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thugkilla

Allocating and stuff

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samuraicrow    325
Sometimes you don't know how many structures you will need in advance so you can't just statically declare a structure variable at the top of your code. Linked lists and trees are examples of times when this happens.

As for how you implement them it varies from language to language. In Java and C++ you have the New operator, in C there's malloc and free...

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Drew_Benton    1861
Quote:
Original post by thugkilla
I don't get the point of allocating memory can you tell me and show me how to do and what the hell it does.


Quick trivial example of why it's important.


#include <iostream>

using namespace std;

// 1kB struct
struct BigStruct
{
char str[1024];
};

void main()
{
// 10MB on stack, will crash program, uncomment to see
//BigStruct test[10000];

// 10MB on heap, will not crash (assuming you have at least 10mb memory lol)
BigStruct *test = new BigStruct[10000];
cout << "It worked ;)";
delete test;
}

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Drew_Benton    1861
We're here to help, so don't feel bad to ask a question!

A quick explanation of my last post is as follows: When you declare something in your compiler that is not a pointer, it is created on the "stack". The stack is a stack of memoery that can be used in very limited quantities before ruunning out. Think of it as cash in your wallet. Now the opposite of the stack is the "heap" which is all of the memory that you have on your computer to use. If you do memory allocations on the heap (using new/malloc) then you will have a much larget 'budget' to work with. Think of the heap as your bank account.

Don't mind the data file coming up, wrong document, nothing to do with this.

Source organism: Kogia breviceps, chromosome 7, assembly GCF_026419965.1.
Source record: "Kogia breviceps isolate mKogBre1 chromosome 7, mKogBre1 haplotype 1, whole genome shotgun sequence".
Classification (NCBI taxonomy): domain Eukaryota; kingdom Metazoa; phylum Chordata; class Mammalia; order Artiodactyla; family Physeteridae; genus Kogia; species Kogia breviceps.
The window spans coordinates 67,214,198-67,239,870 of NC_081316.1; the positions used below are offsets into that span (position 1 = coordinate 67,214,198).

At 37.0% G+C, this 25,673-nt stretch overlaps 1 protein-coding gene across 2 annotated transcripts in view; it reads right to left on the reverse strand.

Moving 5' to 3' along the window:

When you need temporary variables and variables that do not take up much memory space, you use the stack. You know, int x = blah, and string s = "name"; However, when you need to store a larger structure in memory, let's say an entire file, then you will want to use the heap.

I'll go with a more simple general game purpose example rather than getting into a game specific just because it'd be easy to refute.

Let's say you have a high score file that stores the names and scores of players.

1. Player 1 - 22000
2. Player 2 - 12000
3. Player 3 - 2000

Now you do not know how many total bytes you need for that file, since player names can range as well as the scores. If you were lazy about it, you could do something such as:

FILE *IF = fopen("hiscroes.txt");
char inFileData[1000] = {0};
fread( inFileData, 1, 1000, IF );

But what if that file got bigger than 1000 bytes? Then in that case you'd generate a memory fault hopefully and figure out why the program is crashing.

Now on the other had, if you used memory allocations, you could do something like this:

FILE *IF = fopen("hiscroes.txt");
// I just made this function up, it does not exist, you have to code it yourself
int total = GetFileBytes(IF);
char *inFileData = new char[total];
fread( inFileData, 1, total, IF );

That way, you can handle any sized file and not be wasting any memory.

Now that example is trivial and simple, but hopefully it gives you an idea of why you do need to worry about memory allocations and such. If you want a more game specific example, just apply that concept of reading from files to lets say, game maps. In C++, since you manage everything yourself, you must always make sure to properly free any memory allocated with new.

If you have simple games and such, you should not have to be as concerned with this topic. As you get more advanced, you will definitly want to get to know how to properly use this to your benefit. Note that this is a quite complex subject, so it will take some time to "sink in".

Of course there is *a lot* more to this subject than what has been discussed here. Take a look at some of these tutorials for additional information.

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